Man Who Didn’t Read or Write Until His Late Teens Becomes Cambridge University’s Youngest Black Professor:
Professor of Sociology of Education at University of Cambridge Jason Arday – SWNS
A boy with autism who could not read or write until his late teens is now the youngest-ever Black professor at Cambridge University 20 years later. As a child, Jason Arday was diagnosed with global developmental delay, which affected his ability to learn how to talk and read. Speechless until age 11, therapists even predicted he would spend his adult life in assisted living, requiring lifelong support. He finally learned to read and write in his teens and became a PE teacher after studying at the University of Surrey. He wrote papers and studied by night while working as a PE teacher by day—eventually becoming an acclaimed professor with two master’s degrees and a Ph.D. in educational studies from Liverpool John Moores University. Now, he is 37 years old has and taken up one of the most prestigious professorships in the sociology of education in one of the world’s top universities at Cambridge beginning on March 6th.
A Dog Lost For 36 Hours Rang the Animal Shelter’s Doorbell:
Credit – Animal Rescue League. Released
When a rescue dog found herself lost in her new neighborhood, she somehow knew just where to go to find help. Back in January, a husky-mix named Bailey adopted by a family in Upper El Paso went missing, and her owners went to social media to try and find help locating her. But Bailey had a trick up her fur that would make the rescue efforts much easier. She walked herself ten miles right back to the Rescue League’s doors in Canutillo and rang the bell with her nose and at 1:40 AM, the surveillance camera on the doorbell caught an image of the clever dog. The shelter team immediately got Bailey inside and shortly thereafter reunited her with her family.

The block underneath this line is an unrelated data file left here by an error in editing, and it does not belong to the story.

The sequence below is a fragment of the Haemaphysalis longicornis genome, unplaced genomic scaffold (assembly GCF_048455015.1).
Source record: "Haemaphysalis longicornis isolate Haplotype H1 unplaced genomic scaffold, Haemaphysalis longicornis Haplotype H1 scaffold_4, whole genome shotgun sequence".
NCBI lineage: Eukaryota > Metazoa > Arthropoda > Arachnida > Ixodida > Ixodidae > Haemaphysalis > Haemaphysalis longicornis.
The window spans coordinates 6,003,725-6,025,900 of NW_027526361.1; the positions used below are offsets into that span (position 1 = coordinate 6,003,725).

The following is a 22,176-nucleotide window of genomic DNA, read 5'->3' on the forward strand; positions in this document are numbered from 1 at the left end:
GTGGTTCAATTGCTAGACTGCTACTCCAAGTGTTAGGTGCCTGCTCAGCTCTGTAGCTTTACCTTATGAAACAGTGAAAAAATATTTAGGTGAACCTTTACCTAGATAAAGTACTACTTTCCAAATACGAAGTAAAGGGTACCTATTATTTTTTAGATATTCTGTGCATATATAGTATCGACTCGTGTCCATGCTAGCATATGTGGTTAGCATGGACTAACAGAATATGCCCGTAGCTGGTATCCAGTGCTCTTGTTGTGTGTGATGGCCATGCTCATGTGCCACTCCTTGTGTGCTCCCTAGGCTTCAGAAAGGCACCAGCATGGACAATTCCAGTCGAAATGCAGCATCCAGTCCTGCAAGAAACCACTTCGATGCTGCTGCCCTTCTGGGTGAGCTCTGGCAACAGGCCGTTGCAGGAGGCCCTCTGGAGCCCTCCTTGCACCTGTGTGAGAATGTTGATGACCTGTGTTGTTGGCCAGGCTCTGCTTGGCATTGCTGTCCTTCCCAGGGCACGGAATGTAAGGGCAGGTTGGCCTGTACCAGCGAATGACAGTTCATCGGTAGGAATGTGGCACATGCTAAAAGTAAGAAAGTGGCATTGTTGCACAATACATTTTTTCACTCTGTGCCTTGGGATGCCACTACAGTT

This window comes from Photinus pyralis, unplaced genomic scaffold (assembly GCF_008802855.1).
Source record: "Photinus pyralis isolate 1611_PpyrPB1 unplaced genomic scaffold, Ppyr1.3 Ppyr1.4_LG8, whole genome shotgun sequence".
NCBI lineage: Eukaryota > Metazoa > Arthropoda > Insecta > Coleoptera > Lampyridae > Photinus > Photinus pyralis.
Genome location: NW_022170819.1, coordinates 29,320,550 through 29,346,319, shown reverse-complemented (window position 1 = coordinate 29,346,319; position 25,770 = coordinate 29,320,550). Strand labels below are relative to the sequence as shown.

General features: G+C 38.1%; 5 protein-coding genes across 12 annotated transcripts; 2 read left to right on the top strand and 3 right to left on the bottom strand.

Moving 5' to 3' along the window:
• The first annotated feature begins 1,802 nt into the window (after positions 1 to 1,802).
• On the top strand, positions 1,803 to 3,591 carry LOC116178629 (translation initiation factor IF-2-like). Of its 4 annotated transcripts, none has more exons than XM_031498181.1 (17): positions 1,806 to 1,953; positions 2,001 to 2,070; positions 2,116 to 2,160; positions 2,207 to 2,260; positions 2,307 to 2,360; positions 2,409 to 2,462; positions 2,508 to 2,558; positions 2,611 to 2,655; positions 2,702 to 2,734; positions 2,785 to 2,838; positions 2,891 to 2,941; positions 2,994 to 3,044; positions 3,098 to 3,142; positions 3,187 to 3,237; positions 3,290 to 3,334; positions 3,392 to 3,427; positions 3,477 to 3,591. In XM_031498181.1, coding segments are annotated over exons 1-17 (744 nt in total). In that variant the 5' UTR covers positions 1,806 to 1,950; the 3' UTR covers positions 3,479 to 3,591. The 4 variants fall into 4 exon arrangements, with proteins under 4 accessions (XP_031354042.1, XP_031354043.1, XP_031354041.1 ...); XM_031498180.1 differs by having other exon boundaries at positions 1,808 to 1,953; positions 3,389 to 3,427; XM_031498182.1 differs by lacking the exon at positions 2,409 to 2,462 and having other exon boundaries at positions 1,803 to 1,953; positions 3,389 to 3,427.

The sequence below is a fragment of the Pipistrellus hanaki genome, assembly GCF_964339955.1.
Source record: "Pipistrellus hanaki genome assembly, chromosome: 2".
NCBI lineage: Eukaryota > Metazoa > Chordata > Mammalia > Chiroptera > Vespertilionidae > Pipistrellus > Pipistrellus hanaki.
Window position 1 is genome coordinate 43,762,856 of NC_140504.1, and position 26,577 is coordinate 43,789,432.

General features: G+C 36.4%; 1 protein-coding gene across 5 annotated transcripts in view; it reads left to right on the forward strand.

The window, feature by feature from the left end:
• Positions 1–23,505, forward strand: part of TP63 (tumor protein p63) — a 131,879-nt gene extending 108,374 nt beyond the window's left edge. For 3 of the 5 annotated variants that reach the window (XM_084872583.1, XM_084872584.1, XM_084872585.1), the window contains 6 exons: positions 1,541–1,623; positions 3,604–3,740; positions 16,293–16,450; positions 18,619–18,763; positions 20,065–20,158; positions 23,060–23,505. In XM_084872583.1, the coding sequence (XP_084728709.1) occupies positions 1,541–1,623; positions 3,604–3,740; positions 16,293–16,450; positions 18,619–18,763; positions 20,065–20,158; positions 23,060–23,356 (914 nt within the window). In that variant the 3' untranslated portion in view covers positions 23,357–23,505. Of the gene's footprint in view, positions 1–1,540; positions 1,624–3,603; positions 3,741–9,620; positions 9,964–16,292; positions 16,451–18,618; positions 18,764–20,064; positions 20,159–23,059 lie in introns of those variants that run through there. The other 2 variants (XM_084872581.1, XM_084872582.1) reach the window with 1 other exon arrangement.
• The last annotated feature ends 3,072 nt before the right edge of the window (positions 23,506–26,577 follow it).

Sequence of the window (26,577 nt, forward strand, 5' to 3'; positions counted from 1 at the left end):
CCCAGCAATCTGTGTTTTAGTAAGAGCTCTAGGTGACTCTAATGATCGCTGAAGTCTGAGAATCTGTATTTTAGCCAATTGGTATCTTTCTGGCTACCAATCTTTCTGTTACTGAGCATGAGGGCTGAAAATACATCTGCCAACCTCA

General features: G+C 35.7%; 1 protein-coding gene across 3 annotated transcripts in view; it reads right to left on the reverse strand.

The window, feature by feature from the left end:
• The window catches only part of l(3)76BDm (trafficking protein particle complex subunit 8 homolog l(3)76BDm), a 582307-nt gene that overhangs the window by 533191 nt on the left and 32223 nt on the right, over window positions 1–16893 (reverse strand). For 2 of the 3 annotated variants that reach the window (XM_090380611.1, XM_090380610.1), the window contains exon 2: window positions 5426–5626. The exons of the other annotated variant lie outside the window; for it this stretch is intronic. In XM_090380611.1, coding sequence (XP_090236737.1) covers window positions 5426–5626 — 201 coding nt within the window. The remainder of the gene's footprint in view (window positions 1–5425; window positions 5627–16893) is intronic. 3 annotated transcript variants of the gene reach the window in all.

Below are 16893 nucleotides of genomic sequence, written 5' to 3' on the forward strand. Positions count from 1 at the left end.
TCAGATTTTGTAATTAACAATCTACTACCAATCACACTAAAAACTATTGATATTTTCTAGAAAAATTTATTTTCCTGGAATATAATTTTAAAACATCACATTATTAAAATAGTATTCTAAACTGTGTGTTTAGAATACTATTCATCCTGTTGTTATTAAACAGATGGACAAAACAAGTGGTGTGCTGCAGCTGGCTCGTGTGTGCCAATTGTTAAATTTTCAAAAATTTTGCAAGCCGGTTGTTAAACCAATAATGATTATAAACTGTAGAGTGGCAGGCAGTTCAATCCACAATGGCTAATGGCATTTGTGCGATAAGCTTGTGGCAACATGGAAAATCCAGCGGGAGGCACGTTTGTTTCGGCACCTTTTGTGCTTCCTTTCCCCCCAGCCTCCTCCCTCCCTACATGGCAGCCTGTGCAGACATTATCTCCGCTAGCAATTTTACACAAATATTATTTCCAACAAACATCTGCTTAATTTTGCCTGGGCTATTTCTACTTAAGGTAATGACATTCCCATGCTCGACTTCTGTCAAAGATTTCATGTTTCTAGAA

North America’s Only Native Stork Poised to Fly off the Endangered Species List:
Wood stork – Credit Mary Ellen Urbanski CC 2.0.
After teetering on the edge of extinction almost 50 years ago, the wood stork is now widespread across the southeastern US, and is preparing a flight off the Endangered Species List. The wood stork faced extinction when listed in 1984 under the Endangered Species Act. The population had decreased from 20,000 nesting pairs to less than 5,000 pairs, primarily nesting in south Florida’s Everglades and Big Cypress ecosystems. Today, the wood stork breeding population has doubled to 10,000 or more nesting pairs and increased its range, including the coastal plains of Mississippi, Alabama, Florida, Georgia, and the Carolinas. These long-legged wading birds more than tripled their number of nesting colonies from 29 to 99 in their expanded range.